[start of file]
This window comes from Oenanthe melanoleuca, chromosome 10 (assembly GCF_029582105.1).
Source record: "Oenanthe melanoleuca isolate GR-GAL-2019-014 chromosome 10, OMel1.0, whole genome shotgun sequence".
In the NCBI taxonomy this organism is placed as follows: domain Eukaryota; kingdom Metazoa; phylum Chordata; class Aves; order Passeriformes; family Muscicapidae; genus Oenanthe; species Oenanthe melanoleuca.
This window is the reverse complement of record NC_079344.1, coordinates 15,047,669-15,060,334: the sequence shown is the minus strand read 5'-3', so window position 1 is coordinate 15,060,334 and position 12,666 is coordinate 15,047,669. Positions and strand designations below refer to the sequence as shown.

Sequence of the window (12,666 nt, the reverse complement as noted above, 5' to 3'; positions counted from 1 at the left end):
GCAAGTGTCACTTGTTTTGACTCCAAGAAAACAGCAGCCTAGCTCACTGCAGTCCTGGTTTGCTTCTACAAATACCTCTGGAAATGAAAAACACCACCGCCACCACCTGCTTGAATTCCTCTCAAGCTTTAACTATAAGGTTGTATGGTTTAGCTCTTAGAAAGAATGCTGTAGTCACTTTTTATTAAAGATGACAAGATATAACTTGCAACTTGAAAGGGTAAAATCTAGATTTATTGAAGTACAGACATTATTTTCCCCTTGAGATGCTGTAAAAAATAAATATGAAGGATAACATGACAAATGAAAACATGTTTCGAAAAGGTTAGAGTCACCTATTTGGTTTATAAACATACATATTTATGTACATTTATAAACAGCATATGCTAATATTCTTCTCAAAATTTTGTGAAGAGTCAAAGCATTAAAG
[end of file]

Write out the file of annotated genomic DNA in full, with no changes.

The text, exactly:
This window comes from Oenanthe melanoleuca, chromosome 10 (assembly GCF_029582105.1).
Source record: "Oenanthe melanoleuca isolate GR-GAL-2019-014 chromosome 10, OMel1.0, whole genome shotgun sequence".
In the NCBI taxonomy this organism is placed as follows: domain Eukaryota; kingdom Metazoa; phylum Chordata; class Aves; order Passeriformes; family Muscicapidae; genus Oenanthe; species Oenanthe melanoleuca.
This window is the reverse complement of record NC_079344.1, coordinates 15,047,669-15,060,334: the sequence shown is the minus strand read 5'-3', so window position 1 is coordinate 15,060,334 and position 12,666 is coordinate 15,047,669. Positions and strand designations below refer to the sequence as shown.

Sequence of the window (12,666 nt, the reverse complement as noted above, 5' to 3'; positions counted from 1 at the left end):
GCAAGTGTCACTTGTTTTGACTCCAAGAAAACAGCAGCCTAGCTCACTGCAGTCCTGGTTTGCTTCTACAAATACCTCTGGAAATGAAAAACACCACCGCCACCACCTGCTTGAATTCCTCTCAAGCTTTAACTATAAGGTTGTATGGTTTAGCTCTTAGAAAGAATGCTGTAGTCACTTTTTATTAAAGATGACAAGATATAACTTGCAACTTGAAAGGGTAAAATCTAGATTTATTGAAGTACAGACATTATTTTCCCCTTGAGATGCTGTAAAAAATAAATATGAAGGATAACATGACAAATGAAAACATGTTTCGAAAAGGTTAGAGTCACCTATTTGGTTTATAAACATACATATTTATGTACATTTATAAACAGCATATGCTAATATTCTTCTCAAAATTTTGTGAAGAGTCAAAGCATTAAAG